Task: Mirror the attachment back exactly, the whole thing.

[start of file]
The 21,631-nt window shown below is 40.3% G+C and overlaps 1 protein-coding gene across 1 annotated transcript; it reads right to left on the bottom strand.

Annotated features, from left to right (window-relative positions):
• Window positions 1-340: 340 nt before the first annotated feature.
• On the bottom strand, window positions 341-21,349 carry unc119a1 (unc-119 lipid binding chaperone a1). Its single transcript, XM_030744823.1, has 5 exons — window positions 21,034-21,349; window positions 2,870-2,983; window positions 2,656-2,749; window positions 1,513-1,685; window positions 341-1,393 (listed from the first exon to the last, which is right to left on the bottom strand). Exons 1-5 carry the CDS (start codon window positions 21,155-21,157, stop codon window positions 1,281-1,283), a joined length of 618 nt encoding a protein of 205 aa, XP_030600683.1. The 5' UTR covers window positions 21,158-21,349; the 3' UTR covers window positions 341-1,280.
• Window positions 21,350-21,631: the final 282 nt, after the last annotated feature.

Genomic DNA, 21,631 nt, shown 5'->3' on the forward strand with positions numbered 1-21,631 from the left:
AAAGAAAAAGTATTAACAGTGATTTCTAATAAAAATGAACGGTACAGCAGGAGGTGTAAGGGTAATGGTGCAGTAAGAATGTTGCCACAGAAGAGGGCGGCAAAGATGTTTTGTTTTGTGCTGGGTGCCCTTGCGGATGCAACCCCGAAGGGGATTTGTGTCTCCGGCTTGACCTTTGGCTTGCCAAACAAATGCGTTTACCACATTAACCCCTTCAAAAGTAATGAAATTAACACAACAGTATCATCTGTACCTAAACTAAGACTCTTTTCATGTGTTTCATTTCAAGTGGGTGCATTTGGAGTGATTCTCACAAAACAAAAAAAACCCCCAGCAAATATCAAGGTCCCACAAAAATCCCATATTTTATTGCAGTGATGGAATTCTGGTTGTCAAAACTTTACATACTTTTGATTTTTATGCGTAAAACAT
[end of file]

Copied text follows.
The 21,631-nt window shown below is 40.3% G+C and overlaps 1 protein-coding gene across 1 annotated transcript; it reads right to left on the bottom strand.

Annotated features, from left to right (window-relative positions):
• Window positions 1-340: 340 nt before the first annotated feature.
• On the bottom strand, window positions 341-21,349 carry unc119a1 (unc-119 lipid binding chaperone a1). Its single transcript, XM_030744823.1, has 5 exons — window positions 21,034-21,349; window positions 2,870-2,983; window positions 2,656-2,749; window positions 1,513-1,685; window positions 341-1,393 (listed from the first exon to the last, which is right to left on the bottom strand). Exons 1-5 carry the CDS (start codon window positions 21,155-21,157, stop codon window positions 1,281-1,283), a joined length of 618 nt encoding a protein of 205 aa, XP_030600683.1. The 5' UTR covers window positions 21,158-21,349; the 3' UTR covers window positions 341-1,280.
• Window positions 21,350-21,631: the final 282 nt, after the last annotated feature.

Genomic DNA, 21,631 nt, shown 5'->3' on the forward strand with positions numbered 1-21,631 from the left:
AAAGAAAAAGTATTAACAGTGATTTCTAATAAAAATGAACGGTACAGCAGGAGGTGTAAGGGTAATGGTGCAGTAAGAATGTTGCCACAGAAGAGGGCGGCAAAGATGTTTTGTTTTGTGCTGGGTGCCCTTGCGGATGCAACCCCGAAGGGGATTTGTGTCTCCGGCTTGACCTTTGGCTTGCCAAACAAATGCGTTTACCACATTAACCCCTTCAAAAGTAATGAAATTAACACAACAGTATCATCTGTACCTAAACTAAGACTCTTTTCATGTGTTTCATTTCAAGTGGGTGCATTTGGAGTGATTCTCACAAAACAAAAAAAACCCCCAGCAAATATCAAGGTCCCACAAAAATCCCATATTTTATTGCAGTGATGGAATTCTGGTTGTCAAAACTTTACATACTTTTGATTTTTATGCGTAAAACAT